Ex-paratrooper Julien Tavernier (Maurice Ronet) is seen leaving his office, not conventionally through the door, but instead out of the window. Dexterously clambering up the side of the building like a cat burglar, he breaks into the office of Carala (Jean Wall) his boss and the husband of his lover Florence (Jeanne Moreau). Julian kills him with little fuss and sets about making the incident look like a suicide. However, whilst clambering into his car he realizes he has left a rope dangling out of the window. »
- Patrick Gamble
Is there any movie that's more perfectly French, more perfectly Parisian, and more perfectly 1950s than Louis Malle's debut Lift To The Scaffold? Melville's Bob Le Flambeur, perhaps, or Cocteau's Orphée, but there is also in Malle's movie a strong indication of the new directions French cinema would soon take. Although Malle was never officially a part of La Nouvelle Vague, Lift To The Scaffold contains many of the innovations that would later become more closely associated with the Cahiers du Cinéma generation.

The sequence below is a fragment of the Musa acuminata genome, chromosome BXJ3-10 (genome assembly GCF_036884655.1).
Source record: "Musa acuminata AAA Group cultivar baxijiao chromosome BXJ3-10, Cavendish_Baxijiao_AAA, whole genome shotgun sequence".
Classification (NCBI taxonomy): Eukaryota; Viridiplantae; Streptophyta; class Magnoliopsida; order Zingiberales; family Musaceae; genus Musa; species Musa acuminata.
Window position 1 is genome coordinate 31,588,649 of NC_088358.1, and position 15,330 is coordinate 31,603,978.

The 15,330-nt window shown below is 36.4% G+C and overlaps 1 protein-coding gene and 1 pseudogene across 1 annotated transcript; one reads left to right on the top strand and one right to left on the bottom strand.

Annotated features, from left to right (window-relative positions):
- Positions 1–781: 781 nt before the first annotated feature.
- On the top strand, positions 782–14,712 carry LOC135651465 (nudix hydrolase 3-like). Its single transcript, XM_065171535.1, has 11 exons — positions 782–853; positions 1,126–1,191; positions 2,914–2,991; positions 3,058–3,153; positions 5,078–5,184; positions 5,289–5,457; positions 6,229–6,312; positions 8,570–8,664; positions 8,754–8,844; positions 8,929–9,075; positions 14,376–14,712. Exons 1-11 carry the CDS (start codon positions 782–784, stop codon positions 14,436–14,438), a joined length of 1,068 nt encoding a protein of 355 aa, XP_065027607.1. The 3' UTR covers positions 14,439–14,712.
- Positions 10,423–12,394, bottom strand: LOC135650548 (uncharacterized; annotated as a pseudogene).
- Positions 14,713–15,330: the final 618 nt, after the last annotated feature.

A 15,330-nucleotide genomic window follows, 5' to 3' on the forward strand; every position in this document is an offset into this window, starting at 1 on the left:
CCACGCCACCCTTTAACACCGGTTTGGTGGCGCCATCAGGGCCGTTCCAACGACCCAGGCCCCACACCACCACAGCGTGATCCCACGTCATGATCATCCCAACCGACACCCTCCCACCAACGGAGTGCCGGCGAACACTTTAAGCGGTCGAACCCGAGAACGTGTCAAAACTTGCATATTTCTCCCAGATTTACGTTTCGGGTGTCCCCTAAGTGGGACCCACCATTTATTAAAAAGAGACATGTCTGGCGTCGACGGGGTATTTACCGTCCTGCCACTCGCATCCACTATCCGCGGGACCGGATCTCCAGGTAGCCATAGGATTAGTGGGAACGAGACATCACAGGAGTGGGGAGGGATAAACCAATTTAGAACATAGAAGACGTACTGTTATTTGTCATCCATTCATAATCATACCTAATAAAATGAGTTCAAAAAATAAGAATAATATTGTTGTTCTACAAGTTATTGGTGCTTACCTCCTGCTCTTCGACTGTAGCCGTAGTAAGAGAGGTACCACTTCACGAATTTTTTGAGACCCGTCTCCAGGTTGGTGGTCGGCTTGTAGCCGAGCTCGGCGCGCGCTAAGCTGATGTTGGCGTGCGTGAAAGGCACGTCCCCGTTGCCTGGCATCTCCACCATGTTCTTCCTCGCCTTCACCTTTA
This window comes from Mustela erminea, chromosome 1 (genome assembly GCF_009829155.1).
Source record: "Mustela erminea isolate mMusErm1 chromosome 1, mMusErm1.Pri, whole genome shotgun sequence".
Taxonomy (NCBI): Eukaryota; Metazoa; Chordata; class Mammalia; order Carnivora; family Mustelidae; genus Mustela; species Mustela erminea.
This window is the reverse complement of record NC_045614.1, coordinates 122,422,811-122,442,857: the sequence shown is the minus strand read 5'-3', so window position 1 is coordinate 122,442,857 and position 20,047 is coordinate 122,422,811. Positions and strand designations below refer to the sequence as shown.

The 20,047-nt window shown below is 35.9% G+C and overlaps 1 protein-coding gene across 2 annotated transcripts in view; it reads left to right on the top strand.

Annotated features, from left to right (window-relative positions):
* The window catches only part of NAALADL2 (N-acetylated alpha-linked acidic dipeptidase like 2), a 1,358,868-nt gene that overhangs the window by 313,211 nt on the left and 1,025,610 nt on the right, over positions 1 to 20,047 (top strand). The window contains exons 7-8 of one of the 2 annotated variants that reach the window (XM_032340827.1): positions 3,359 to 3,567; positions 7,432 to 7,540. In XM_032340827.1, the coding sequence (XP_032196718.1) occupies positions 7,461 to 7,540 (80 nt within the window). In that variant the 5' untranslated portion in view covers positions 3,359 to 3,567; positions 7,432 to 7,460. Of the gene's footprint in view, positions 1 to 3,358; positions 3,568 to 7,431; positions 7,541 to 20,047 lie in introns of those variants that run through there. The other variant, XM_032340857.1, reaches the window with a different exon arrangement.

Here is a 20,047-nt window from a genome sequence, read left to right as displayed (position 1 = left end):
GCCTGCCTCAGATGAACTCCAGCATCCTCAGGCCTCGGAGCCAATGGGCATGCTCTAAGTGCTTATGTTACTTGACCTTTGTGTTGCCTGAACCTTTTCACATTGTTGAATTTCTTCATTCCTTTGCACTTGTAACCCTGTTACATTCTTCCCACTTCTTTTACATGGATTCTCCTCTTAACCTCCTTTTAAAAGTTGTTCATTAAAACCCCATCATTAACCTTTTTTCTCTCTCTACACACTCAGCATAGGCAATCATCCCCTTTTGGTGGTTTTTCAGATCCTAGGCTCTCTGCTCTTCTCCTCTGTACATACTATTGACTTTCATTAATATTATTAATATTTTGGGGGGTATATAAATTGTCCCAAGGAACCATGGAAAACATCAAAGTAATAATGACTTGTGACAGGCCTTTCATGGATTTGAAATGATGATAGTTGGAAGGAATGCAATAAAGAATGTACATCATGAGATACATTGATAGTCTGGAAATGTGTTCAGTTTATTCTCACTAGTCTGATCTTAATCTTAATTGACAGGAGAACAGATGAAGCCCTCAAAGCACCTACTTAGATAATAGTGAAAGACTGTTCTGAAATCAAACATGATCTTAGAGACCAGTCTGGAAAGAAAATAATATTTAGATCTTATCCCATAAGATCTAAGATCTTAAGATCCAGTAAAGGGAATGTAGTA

This movie made Jeanne Moreau, whose iconic beauty was newly revealed here after Malle got her to ditch the makeup she'd hitherto relied on. She went on to become one of the banner faces of the New Wave, most famously for Truffaut in Jules Et Jim, »
- John Patterson
Out Of The Furnace (15)
Brotherly solidarity, blue-collar violence, pain and grit in a decaying Rust Belt town: this could be a feature-length Bruce Springsteen song. At heart, the story doesn't stretch much further: decent steelworker Bale steps up after his Iraq-vet brother (Affleck) strays too far into outlaw territory, Winter's Bone-style (Harrelson is a great scary baddie). But it's skilfully told and the acting is persuasively raw. Between the cliches, Cooper finds space to give us a tough, textured study of American masculinity in crisis.
Lone Survivor (15)
A Navy SEALs v Afghani Taliban thriller that, depending on your position, is either a pure, visceral »
- Steve Rose
Louis Malle's 1958 crime thriller stars Jeanne Moreau and Maurice Ronet as Florence and Julien, murderous lovers who plan to kill a wealthy businessman who just happens to be Florence's husband and Julien's boss. Often credited with being one of the earliest examples of the French New Wave and with a soundtrack by Miles Davis, it was known as Ascenseur pour l'échafaud in France and Elevator to the Gallows in the Us. Lift to the Scaffold is re-released in UK cinemas on 7 February Continue reading »
- Guardian Staff
13 items from 2014